History of The Mărţişor Good Luck Charm

Being a cold country in Eastern Europe with harsh winters and short summers, Romanians have always looked forward to the spring months of the year when trees start to blossom and new life springs onto the scene. Mărţişor is a derivative of the word March, which in Romanian is simply Martie. During this time of year, local Romanians make small charms from common household objects, however some people would go the extra mile and have their Mărţişor good luck charms created from precious metals like gold and silver. The tradition dates right back to the Roman times, some two thousand years ago, and it is thought that the little coins were intended also as a show of status within the community. So celebrate spring and bring yourself good luck for the rest of the year with your own Mărţişor, we’ll show you how to make one in the following steps.

Why the Mărţişor Charm Brings Luck

As these were charms associated with the spring months when everything magically comes to life, then it was thought that that same energy would imbue a talisman to bring good luck. They were also used by those in love to show a token of affection to one another, and everything that comes with it, including beauty and fertility, to signify a marriage that will be prosperous and full of joy.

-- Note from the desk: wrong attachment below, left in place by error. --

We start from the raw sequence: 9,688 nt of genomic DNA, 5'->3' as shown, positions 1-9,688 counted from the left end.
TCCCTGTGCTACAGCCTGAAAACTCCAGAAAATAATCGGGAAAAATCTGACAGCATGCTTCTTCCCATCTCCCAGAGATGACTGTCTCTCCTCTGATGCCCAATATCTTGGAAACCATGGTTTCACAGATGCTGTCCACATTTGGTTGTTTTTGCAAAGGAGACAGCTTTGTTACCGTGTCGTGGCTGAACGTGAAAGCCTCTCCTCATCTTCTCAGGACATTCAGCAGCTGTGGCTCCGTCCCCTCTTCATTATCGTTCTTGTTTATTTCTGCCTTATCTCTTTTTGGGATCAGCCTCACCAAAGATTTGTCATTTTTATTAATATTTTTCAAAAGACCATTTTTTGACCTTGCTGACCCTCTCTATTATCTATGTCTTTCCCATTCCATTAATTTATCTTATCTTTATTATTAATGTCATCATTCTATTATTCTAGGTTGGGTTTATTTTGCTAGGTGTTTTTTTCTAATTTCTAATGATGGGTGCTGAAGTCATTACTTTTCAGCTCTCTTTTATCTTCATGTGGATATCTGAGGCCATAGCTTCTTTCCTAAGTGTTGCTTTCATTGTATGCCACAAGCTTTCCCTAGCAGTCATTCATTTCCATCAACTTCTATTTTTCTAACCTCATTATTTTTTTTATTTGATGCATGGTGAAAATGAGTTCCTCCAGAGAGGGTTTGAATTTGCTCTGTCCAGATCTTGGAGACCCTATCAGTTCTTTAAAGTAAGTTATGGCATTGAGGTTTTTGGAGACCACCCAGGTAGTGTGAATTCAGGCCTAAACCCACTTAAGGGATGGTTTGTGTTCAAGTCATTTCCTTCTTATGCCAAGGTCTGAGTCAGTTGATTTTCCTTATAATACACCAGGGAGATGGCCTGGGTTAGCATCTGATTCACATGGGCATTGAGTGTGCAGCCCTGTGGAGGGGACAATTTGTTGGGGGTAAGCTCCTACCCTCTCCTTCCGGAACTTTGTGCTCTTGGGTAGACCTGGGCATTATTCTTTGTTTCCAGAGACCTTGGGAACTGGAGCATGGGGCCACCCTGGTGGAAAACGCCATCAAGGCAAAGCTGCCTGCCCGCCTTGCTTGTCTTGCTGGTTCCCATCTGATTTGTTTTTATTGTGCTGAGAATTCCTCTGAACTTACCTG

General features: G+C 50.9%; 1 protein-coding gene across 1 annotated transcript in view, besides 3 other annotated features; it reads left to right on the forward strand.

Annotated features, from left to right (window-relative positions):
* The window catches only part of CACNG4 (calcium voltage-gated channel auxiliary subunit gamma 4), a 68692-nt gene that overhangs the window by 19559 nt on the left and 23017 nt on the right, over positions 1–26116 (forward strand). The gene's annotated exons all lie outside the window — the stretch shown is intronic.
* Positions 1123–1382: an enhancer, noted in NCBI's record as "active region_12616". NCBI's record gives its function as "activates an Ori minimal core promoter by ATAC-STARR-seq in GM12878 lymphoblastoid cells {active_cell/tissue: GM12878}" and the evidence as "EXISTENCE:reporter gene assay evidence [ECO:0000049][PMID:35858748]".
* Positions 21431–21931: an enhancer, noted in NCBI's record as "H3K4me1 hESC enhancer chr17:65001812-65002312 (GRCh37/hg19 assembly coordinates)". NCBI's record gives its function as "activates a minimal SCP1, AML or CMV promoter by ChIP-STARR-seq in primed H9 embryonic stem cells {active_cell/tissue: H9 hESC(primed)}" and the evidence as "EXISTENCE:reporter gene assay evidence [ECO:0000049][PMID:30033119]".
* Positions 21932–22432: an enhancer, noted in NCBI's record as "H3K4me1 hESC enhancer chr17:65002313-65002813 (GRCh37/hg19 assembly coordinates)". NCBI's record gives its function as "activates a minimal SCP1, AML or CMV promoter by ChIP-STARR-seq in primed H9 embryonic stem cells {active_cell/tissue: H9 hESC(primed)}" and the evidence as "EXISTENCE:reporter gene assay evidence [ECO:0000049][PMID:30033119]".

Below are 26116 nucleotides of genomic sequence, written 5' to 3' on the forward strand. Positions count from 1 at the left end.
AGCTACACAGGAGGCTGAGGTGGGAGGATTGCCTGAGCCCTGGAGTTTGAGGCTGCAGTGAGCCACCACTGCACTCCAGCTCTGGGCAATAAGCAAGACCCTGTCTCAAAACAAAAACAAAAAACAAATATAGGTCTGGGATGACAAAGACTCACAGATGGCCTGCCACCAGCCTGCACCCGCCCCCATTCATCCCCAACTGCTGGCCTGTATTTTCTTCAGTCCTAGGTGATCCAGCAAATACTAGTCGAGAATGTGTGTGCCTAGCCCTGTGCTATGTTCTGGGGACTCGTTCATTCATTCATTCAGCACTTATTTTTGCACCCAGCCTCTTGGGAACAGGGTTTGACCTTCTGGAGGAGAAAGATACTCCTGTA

How to Use the Mărţişor Charm

These special charms are usually worn in pin form, like a traditional brooch, placed over the wearer’s heart. Or, you can tie the ribbons around your wrist to shake the luck over your work or food. Usually the charms are left on right until the first trees in summer begin to blossom, then are hung from it.

How the Mărţişor Charm Is Made

The Mărţişors are a colorful charm and quite easy to make. Traditionally they are made by taking threads of white wool and dyed red wool and spinning them together in a twisting motion to create a spiral pattern. Tassels are created on the ends, and a small coin is placed in the center.

How to Make the Mărţişor Charm at Home

You can make Mărţişors at home fairly simply. All it takes is two types of wool, red and white, pinned together at one end with a knot as the threads are twisted togethers. Take a coin and as you are halfway along the length of the wool, begin to knot it around the coin so it creates a bow. Then make the tassels on the opposite end and you have your Mărţişor, ready to pin to your clothing or wear in the same fashion as a friendship bracelet.

Interesting and Fun Facts About the Mărţişor Charm

  • Romanians believe that the original charms were supposed to be made from black/white instead of red/whit
  • Others spread myths and legends that the red is supposed to signify new blossoms and new life against the bleakness of a white winter.